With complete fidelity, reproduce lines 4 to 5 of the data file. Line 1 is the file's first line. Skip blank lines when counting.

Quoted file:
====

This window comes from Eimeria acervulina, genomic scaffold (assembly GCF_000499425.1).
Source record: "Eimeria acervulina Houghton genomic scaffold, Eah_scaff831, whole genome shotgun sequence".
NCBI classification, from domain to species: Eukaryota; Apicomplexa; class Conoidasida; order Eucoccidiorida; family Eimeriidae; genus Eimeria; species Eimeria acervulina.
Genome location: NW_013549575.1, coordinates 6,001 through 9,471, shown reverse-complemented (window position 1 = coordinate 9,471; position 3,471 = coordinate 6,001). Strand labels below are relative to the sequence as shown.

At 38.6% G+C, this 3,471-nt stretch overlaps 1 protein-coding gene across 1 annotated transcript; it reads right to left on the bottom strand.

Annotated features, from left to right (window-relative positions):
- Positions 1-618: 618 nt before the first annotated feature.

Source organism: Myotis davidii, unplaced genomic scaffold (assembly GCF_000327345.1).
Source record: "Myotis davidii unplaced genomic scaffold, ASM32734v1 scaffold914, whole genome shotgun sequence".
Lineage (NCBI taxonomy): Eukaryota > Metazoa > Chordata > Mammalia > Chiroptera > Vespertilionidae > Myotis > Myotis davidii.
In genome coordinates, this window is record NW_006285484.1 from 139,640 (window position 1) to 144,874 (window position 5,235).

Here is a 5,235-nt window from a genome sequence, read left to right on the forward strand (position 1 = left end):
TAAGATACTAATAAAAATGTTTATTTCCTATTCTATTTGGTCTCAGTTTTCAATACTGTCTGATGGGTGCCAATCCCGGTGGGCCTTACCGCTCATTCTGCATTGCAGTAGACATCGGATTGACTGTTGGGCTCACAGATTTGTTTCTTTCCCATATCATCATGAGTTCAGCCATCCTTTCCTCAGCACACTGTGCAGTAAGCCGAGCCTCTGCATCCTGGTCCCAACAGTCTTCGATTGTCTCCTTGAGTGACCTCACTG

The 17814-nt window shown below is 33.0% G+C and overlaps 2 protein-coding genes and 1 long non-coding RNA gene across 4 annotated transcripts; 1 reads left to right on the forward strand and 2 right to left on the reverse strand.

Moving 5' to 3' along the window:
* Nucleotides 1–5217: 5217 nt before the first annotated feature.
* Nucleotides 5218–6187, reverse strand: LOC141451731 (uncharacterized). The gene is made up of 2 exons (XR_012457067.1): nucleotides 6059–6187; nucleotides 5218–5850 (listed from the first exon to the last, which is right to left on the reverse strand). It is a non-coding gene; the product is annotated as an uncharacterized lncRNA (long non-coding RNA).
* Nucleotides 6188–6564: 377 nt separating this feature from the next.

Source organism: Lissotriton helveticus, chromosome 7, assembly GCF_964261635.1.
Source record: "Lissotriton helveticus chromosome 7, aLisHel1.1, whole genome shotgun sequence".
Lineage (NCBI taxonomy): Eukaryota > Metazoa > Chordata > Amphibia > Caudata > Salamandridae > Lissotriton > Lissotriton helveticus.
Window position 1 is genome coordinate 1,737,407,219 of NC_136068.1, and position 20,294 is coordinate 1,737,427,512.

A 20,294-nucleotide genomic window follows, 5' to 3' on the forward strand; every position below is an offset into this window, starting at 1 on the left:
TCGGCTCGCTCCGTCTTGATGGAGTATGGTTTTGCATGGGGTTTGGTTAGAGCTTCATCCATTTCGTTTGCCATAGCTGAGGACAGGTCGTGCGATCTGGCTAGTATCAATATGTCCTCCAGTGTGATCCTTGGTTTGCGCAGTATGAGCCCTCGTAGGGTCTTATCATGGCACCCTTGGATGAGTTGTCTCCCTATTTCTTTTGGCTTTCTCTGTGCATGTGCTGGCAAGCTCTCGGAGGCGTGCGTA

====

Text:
Genome location: NW_013549575.1, coordinates 6,001 through 9,471, shown reverse-complemented (window position 1 = coordinate 9,471; position 3,471 = coordinate 6,001). Strand labels below are relative to the sequence as shown.

At 38.6% G+C, this 3,471-nt stretch overlaps 1 protein-coding gene across 1 annotated transcript; it reads right to left on the bottom strand.